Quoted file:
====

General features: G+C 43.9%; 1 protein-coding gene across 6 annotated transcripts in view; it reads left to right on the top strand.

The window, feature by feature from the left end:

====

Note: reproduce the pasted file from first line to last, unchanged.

General features: G+C 43.9%; 1 protein-coding gene across 6 annotated transcripts in view; it reads left to right on the top strand.

The window, feature by feature from the left end: